In just a few years, he (VADM Richard Brown) explained, the Navy will have 66 LCS crews to support 38 LCS hulls in their deployments, training and testing activities. This compares to 68 destroyer crews today. While the LCS program won’t rival DDGs in terms of percentage of manpower – the LCS has a much smaller crew – the LCS’s much higher operational availability means it’s conceivable that as many LCSs may be on deployments as destroyers at any given time.
66 crews to support 38 ships.

Remember one of the fables used to sell LCS was how "optimal manning" would save so much money? Of course, that was exposed as folly years ago, but it still comes up now and then. Do the math yourself and you come up to the actual manpower requirements. The trade-offs aren't that sexy. Never forget - as these bad ideas continue to pop up with the, "We'll do it smarter" crowd. 

Also, is the fact that the sub-optimal LCS will be at sea as often as the fully useful in wartime DDG a feature or a bug? Do we have the maintenance support to sustain it? 

I'm a full believer that it is useful to have a good number of smaller, affordable, less capable ships for presence and low threat missions ... but LCS is not small, not all that affordable and ... if we are a nation at war do we really like that fleet balance?

I think the presence missions are great - and better to have a LCS do it or counter piracy etc than a DDG - but ... that ratio is, I would argue, a bug, not a feature. It is a natural by product of the false dawn of the "no need for FFG if you have LCS" and the trainwreck that was CG(X).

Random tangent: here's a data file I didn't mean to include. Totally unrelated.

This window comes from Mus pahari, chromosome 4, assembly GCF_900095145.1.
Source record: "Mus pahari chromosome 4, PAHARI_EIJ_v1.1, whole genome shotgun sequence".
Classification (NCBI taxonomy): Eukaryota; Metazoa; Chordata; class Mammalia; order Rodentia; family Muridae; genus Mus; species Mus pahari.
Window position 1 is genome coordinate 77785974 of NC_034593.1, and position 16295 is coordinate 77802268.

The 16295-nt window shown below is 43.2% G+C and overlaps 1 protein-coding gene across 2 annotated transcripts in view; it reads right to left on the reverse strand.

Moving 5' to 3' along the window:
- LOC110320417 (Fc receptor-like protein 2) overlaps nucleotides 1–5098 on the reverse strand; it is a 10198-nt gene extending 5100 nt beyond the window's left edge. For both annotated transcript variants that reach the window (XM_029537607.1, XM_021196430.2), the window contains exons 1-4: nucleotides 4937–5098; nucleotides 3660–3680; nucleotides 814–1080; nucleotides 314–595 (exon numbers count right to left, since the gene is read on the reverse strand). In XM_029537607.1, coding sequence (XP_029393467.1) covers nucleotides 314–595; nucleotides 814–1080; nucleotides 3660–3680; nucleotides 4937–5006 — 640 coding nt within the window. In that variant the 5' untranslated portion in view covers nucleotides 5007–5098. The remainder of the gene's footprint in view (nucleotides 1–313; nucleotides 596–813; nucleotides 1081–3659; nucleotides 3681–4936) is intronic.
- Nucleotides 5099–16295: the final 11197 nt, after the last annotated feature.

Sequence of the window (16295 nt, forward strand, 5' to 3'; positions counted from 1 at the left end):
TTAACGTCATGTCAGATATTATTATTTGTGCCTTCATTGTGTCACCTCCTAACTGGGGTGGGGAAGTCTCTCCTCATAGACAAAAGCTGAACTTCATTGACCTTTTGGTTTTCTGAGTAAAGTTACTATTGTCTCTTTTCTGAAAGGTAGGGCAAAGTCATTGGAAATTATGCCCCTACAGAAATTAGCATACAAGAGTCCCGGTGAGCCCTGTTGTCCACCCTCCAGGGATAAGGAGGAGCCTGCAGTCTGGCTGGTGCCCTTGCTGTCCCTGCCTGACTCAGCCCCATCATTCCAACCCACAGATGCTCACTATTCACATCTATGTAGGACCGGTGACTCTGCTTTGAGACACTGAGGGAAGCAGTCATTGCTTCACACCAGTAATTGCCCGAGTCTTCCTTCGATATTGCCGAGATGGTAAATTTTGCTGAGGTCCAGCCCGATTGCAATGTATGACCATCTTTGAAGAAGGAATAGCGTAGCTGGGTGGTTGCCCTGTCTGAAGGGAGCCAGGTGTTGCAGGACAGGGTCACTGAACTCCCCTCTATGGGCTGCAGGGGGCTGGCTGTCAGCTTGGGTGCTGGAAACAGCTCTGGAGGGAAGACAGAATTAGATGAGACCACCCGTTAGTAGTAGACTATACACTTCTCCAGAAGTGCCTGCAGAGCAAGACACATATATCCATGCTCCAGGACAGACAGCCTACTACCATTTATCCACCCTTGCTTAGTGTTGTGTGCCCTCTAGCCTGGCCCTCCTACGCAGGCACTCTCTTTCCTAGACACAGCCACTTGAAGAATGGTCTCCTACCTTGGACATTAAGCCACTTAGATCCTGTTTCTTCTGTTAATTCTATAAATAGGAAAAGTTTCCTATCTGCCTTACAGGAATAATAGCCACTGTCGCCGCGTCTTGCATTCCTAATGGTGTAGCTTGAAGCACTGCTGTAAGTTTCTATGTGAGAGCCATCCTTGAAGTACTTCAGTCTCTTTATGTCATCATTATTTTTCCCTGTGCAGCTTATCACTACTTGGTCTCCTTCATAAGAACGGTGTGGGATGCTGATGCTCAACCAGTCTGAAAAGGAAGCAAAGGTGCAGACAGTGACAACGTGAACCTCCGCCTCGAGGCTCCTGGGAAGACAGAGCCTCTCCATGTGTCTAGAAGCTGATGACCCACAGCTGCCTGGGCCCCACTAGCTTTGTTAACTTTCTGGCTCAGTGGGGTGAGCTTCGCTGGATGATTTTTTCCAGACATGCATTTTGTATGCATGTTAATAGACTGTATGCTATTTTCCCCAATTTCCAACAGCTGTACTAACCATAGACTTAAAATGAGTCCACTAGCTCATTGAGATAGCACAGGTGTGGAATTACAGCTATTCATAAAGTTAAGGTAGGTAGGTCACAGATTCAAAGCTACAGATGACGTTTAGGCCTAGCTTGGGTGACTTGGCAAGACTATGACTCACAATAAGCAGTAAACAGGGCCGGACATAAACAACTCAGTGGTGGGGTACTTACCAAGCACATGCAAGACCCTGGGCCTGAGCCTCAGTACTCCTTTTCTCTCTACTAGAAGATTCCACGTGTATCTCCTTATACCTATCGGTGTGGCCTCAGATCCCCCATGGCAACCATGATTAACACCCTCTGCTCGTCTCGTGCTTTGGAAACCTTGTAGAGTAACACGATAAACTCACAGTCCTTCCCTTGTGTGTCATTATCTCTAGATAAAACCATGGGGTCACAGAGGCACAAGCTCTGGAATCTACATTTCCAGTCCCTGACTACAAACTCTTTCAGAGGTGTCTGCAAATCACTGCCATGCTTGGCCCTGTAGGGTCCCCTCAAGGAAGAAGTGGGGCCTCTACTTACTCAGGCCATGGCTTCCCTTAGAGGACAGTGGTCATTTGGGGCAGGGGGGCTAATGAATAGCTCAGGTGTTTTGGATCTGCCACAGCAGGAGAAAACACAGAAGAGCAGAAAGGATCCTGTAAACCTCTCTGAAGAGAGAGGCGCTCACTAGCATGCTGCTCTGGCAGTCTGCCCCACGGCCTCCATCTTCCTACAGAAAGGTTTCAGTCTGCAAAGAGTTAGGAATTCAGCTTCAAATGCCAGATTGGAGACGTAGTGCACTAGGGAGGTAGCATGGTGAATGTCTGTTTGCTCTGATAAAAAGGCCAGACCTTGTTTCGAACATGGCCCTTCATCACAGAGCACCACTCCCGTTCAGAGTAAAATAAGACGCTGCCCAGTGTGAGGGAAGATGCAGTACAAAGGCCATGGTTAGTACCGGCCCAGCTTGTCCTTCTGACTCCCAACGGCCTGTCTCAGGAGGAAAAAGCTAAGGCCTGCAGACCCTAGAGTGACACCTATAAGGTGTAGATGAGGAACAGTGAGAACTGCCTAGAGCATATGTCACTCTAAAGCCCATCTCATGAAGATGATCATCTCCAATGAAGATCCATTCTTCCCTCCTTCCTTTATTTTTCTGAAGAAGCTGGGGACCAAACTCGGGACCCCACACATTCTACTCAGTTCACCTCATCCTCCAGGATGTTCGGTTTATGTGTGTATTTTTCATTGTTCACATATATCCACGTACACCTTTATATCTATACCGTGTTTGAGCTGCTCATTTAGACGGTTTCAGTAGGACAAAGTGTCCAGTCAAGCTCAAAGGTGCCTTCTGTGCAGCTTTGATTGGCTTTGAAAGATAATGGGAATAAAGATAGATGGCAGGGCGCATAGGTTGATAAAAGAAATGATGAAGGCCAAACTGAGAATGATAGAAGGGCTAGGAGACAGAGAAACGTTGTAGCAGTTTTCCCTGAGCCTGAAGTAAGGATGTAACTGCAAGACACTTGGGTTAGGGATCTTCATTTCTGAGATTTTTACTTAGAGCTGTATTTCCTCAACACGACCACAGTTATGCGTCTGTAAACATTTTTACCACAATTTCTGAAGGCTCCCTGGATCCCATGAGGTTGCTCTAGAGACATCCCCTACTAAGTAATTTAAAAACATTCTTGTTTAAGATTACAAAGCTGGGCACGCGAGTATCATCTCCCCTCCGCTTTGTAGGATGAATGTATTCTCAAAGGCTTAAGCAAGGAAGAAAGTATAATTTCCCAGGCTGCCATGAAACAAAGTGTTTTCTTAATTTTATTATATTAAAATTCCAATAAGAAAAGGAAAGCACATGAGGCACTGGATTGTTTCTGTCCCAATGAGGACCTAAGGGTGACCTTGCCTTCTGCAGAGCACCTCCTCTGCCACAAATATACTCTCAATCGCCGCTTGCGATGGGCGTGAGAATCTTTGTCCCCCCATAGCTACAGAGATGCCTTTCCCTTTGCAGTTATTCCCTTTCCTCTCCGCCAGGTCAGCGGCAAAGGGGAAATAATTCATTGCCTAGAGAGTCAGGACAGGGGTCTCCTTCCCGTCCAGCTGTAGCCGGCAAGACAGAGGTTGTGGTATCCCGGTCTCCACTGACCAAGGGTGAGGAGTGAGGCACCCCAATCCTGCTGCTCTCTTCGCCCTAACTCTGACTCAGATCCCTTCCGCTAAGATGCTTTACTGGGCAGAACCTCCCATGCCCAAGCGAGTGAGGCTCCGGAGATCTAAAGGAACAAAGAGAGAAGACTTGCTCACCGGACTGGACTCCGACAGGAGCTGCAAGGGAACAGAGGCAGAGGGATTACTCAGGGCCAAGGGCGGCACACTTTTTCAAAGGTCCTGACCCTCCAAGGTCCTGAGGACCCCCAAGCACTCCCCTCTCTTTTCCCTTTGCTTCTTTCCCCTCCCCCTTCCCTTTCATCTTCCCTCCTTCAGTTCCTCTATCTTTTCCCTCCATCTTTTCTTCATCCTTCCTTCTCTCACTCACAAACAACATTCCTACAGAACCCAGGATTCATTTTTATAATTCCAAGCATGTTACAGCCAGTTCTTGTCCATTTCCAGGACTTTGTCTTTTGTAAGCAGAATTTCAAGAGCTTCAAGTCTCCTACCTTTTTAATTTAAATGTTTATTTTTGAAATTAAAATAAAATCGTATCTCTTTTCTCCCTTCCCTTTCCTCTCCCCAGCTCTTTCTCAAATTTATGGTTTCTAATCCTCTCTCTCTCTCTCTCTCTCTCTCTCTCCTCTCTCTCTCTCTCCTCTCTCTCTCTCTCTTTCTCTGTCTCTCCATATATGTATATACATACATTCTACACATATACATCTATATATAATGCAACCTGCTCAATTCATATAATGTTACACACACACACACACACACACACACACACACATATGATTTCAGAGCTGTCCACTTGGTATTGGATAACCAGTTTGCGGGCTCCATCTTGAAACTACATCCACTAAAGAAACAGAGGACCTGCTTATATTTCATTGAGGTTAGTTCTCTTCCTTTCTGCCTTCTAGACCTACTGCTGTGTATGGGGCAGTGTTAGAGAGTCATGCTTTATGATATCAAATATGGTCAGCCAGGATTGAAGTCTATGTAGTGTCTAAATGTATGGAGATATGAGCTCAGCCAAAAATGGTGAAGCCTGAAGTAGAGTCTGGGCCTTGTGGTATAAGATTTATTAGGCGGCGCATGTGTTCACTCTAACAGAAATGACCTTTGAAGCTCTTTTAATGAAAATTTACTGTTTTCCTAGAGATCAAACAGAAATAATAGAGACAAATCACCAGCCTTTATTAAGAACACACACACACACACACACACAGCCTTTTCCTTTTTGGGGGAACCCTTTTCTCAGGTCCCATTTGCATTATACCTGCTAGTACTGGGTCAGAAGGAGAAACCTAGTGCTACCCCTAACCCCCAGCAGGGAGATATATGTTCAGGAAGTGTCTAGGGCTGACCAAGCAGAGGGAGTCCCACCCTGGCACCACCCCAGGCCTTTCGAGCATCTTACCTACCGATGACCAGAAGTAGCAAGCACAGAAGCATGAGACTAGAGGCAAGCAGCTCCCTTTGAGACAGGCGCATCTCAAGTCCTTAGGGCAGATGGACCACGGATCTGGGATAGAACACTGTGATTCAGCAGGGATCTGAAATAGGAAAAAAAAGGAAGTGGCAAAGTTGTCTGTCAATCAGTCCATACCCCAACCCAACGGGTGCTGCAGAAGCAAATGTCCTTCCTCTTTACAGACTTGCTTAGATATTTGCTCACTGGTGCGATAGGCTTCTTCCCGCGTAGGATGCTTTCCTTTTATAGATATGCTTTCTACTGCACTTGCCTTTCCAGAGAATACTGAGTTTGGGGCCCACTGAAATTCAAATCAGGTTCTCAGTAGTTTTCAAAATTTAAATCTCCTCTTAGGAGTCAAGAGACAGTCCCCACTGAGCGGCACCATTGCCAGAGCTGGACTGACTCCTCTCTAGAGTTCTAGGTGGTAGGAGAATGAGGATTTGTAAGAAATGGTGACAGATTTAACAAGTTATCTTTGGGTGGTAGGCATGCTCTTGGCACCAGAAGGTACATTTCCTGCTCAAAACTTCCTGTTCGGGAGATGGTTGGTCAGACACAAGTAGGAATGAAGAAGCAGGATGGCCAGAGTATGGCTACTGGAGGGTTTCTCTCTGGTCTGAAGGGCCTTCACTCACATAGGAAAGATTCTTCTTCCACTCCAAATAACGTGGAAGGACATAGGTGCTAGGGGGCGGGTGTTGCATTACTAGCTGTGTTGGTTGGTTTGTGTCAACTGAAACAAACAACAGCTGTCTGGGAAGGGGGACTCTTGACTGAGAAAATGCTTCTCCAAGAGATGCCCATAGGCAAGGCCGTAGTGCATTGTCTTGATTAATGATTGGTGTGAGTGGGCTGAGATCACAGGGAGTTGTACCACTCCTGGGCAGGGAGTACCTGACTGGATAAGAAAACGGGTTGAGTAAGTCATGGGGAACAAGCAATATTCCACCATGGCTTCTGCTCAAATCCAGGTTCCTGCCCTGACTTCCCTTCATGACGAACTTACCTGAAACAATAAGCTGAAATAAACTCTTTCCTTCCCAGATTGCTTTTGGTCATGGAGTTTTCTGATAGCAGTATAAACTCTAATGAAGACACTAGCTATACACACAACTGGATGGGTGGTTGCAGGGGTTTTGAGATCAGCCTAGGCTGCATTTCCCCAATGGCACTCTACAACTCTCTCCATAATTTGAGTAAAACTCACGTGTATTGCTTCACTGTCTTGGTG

You never really know what you have until you give it to Sailors to work with ... and we are going to get a lot of data in the next year.

Here is the lineup,
USS Montgomery (LCS-8) is deployed in the Western Pacific today. A second Independence-variant hull, USS Gabrielle Giffords (LCS-10), deployed earlier this week, from San Diego to WESTPAC like its sister ship earlier this week, a Navy official confirmed to USNI News on Friday. Defense News first reported the deployment. Freedom-variant USS Detroit (LCS-7) will deploy from Mayport, Fla., later this year to U.S. Southern Command, and USS Little Rock (LCS-9) is also working up for the next deployment from Florida.
This is good, and the crews have been working hard - under a bit of a shadow - for deployment to get started.

We should all wish them well - and we should all hope that the additional time, effort, money and focus of the last few years will pay off for LCS useful to the fleet.